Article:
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Grass Fire Safety Tips for the Dry Season

Updated on December 13, 2013

I used to have preconceived ideas about what I would grab if we had a house fire. I would want my family pictures, my family Bible, my computer, and of course, my kids, my husband, and my dogs and cats.

In my mind, I would rush through the house yelling for everyone to get out and grab the things I wanted to save.

In my mind, all would be organized as if I have a shopping cart filling it with the things I want to save.

My family, each with a family pet tucked under their arms, would be calmly filing out to our spot in the yard that we have agreed to meet in our fire safety plan.

It would all be a smooth operation, and I would have all that I have always cherished.

Hmmm... What's wrong with this "picture"?

One of the Fire Engines Passing Our Front Yard
One of the Fire Engines Passing Our Front Yard | Source

No Burn Warning

Well, the reality of a real fire threw my ideas out the window. My son and daughter-in-law had come to our house to drop off their dogs so we could all go to a pool party together. We knew we would be out late, so they were going to spend the night with us. It is close to July 4th, so when planning the party, we thought we would have fireworks for the kids. Though my kids are adults, they still love their fireworks. The 2012 summer has been exceptionally hot and dry is Southwest Missouri. So a text from our host went out to all invited guests, “No fireworks. It is too dry.” I had to argue with my 19 year old daughter, who was upset because she was just getting ready to go with her 26 year old brother to the firework stand. Her dad and I said, “Use your common sense. Look how dry it is out there.” I was saying these things to her, but I didn’t really think there would be a fire. After all, we had lived through many dry July 4th’s . Reluctantly, she accepted the "no firework" ban, and she and her brother did not go buy any fireworks.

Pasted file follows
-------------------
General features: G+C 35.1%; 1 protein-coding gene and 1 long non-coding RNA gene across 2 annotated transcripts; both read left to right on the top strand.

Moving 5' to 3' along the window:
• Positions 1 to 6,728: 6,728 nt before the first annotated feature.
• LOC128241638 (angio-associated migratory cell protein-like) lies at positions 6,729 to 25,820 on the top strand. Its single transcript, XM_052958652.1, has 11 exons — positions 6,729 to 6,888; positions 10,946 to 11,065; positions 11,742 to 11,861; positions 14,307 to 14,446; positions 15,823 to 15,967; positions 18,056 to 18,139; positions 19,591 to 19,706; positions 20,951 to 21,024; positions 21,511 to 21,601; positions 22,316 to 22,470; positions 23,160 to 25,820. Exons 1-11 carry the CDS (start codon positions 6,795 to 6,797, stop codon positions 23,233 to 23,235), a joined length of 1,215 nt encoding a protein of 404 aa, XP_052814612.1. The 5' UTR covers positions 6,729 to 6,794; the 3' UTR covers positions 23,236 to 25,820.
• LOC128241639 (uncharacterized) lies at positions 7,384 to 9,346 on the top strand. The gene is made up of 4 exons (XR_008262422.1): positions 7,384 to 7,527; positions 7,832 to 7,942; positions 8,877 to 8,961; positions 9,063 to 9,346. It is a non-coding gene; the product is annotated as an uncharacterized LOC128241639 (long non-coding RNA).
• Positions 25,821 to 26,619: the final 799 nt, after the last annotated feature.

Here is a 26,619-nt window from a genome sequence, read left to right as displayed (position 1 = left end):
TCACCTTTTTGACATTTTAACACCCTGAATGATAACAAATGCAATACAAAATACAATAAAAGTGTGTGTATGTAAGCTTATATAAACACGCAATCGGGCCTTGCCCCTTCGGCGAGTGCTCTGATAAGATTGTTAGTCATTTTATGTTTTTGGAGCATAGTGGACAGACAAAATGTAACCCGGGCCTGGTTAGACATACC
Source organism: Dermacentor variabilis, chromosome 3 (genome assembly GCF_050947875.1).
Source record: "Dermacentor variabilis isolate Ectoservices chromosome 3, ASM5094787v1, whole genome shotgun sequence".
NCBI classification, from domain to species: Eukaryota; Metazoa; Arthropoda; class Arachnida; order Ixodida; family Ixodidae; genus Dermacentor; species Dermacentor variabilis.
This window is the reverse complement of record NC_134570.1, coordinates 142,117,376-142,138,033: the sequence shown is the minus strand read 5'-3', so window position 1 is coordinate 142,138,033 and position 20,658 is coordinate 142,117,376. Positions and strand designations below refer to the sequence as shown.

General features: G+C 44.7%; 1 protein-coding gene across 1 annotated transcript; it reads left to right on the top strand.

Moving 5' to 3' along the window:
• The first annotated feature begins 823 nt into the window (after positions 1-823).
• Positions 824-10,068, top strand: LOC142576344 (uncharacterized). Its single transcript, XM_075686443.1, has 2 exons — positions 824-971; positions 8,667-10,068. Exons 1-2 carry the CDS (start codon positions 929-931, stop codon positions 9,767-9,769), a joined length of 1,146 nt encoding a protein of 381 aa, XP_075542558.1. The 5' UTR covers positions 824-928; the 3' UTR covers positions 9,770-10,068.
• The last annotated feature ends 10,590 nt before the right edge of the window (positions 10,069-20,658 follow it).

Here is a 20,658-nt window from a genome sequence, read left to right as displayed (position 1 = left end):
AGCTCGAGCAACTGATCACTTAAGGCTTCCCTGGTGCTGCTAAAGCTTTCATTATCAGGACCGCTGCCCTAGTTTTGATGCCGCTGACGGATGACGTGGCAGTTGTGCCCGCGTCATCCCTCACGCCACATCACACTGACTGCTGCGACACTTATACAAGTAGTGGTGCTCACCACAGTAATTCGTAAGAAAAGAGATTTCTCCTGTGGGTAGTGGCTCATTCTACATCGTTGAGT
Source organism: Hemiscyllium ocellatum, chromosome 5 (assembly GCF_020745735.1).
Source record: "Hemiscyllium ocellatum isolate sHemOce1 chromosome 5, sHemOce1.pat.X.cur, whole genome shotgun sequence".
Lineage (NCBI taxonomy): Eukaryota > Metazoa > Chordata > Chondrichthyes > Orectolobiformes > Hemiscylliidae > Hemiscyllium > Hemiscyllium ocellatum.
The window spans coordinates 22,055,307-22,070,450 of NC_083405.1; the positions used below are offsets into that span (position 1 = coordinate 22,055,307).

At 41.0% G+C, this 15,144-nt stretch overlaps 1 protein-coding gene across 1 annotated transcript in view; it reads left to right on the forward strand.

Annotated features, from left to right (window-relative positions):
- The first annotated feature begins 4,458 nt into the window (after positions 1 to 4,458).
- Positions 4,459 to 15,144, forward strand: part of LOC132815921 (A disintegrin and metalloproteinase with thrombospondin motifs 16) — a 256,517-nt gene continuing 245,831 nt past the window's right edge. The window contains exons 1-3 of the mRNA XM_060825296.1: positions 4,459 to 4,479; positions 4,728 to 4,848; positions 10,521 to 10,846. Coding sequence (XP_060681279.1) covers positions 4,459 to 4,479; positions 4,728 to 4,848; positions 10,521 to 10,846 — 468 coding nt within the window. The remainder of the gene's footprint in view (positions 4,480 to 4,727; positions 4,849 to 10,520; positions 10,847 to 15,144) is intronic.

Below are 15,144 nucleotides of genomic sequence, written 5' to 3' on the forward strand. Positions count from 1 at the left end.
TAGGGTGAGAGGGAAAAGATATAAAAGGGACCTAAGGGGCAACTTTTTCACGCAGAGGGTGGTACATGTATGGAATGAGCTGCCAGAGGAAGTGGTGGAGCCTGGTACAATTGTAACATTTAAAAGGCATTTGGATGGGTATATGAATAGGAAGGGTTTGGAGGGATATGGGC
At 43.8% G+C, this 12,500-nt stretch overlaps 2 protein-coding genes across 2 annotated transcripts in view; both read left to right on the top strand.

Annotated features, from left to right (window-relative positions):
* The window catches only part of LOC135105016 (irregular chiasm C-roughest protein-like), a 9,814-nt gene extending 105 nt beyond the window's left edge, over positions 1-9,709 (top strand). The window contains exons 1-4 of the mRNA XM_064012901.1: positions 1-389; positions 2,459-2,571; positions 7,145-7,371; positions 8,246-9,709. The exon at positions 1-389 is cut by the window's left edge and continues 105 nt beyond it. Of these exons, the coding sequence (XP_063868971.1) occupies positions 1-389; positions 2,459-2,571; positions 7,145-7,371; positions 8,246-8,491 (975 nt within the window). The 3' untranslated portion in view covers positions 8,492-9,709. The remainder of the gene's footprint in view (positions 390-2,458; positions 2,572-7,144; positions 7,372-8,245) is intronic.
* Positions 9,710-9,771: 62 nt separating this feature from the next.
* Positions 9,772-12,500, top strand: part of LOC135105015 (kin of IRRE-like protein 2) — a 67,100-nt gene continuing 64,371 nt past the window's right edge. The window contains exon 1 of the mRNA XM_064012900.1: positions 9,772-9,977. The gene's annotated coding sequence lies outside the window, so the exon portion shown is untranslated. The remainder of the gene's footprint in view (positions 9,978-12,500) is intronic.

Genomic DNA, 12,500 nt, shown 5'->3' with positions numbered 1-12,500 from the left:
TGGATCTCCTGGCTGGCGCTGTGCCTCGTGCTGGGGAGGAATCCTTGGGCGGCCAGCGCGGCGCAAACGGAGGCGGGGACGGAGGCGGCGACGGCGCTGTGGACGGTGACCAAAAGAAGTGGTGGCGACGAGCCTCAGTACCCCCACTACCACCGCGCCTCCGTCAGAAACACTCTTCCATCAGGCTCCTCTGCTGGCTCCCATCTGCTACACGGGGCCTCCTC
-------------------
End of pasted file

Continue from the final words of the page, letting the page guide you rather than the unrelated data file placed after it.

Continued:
We loaded up our cars with towels, food, and swimsuits, and headed to the pool party a mile away from our house. Between our houses is a field, and it is actually probably a quarter to half mile as the crow flies. Once we got there, we girls set up the food in the pool side cabana then went inside and changed into our swimsuits. It was hot and we were ready to swim.


Things Get Serious Quick

My daughter burst into the house and said, “There’s a fire in the field! Everyone out of the house!” We ran out of the house in swimsuits and flip flops, cell phones in hand. The guys and several neighbors were lined up around the fire’s edge with wet towels, a garden hose, and several buckets of water trying to put out a fire that had been set by the one and only bottle rocket that one of the kids had lit. It was obvious with the wind and high, dry grass that the fire was not going to be contained, and the fire department had been called.

My cell phone rings. “Susan, it’s Lacy [our neighbor]. I went to your house, but no one answered. There is smoke coming over the ridge and the wind is blowing it in our direction.”

“Lacy, I am on the other side of the ridge and the fire department has just shown up. I think they will have it under control before it reaches our houses.” We hung up, but Lacy was not consoled.

A minute later my cell phone rings again. It’s Lacy. “Susan, the fire is almost to the road.”

“What? That is quite a way from the ridge. The fire is moving much faster than I thought. I’ll be right there.”


Reality Hitting Home

The guys were still in the field. We girls in swimsuits and flip flops jumped in the cars and headed to my house. Holy crap, the heat from the fire was unbelievable. The fire was almost to the fence line full of trees with dry leaves. It would only take a spark from the blowing wind over the burning field to catch our yard on fire. The neighbors had their garden hose out and were spraying down the embankment across the road. The fire was moving north and away from their house but straight towards ours. We sprung into action.

Fortunately, we had been watering our backyard to get the grass seed to grow after some dirt work. We had at least four long garden hoses. Our house sets quite a ways off the road, but we have a lot of dry grass that could have over taken us. I called my husband, who was still in the field on the other side. “The fire is to the road right in front of the house. Come home, NOW!”


During a Fire, Organization is Key

I was so glad to see him show up with our son and my husband’s brother. My husband is a retired career Army Engineer Operations Officer who has pretty much been in more dangerous situations than I care to think about. He took control. Several strangers had stopped and were getting in the way. He sent us girls into the house to wet down towels and had all the guys on hose duty. The rest of the people were told to “Get the hell out of the way and out of the smoke.”